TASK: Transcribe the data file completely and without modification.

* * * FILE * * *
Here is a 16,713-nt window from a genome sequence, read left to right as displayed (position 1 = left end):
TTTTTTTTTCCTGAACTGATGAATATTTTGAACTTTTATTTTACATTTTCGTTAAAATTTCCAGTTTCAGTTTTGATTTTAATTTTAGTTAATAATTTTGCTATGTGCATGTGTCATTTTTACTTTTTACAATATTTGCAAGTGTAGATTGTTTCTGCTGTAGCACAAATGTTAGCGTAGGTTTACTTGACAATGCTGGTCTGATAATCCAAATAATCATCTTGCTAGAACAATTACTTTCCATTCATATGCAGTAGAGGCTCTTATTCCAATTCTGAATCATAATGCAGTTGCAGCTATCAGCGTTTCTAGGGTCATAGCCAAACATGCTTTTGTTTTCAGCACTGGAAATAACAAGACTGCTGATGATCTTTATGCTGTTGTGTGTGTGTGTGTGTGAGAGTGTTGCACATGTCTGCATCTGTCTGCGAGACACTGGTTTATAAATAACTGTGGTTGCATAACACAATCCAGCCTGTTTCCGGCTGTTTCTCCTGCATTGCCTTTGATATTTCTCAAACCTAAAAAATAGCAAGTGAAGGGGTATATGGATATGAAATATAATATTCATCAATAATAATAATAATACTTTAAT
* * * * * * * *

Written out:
Here is a 16,713-nt window from a genome sequence, read left to right as displayed (position 1 = left end):
TTTTTTTTTCCTGAACTGATGAATATTTTGAACTTTTATTTTACATTTTCGTTAAAATTTCCAGTTTCAGTTTTGATTTTAATTTTAGTTAATAATTTTGCTATGTGCATGTGTCATTTTTACTTTTTACAATATTTGCAAGTGTAGATTGTTTCTGCTGTAGCACAAATGTTAGCGTAGGTTTACTTGACAATGCTGGTCTGATAATCCAAATAATCATCTTGCTAGAACAATTACTTTCCATTCATATGCAGTAGAGGCTCTTATTCCAATTCTGAATCATAATGCAGTTGCAGCTATCAGCGTTTCTAGGGTCATAGCCAAACATGCTTTTGTTTTCAGCACTGGAAATAACAAGACTGCTGATGATCTTTATGCTGTTGTGTGTGTGTGTGTGTGAGAGTGTTGCACATGTCTGCATCTGTCTGCGAGACACTGGTTTATAAATAACTGTGGTTGCATAACACAATCCAGCCTGTTTCCGGCTGTTTCTCCTGCATTGCCTTTGATATTTCTCAAACCTAAAAAATAGCAAGTGAAGGGGTATATGGATATGAAATATAATATTCATCAATAATAATAATAATACTTTAAT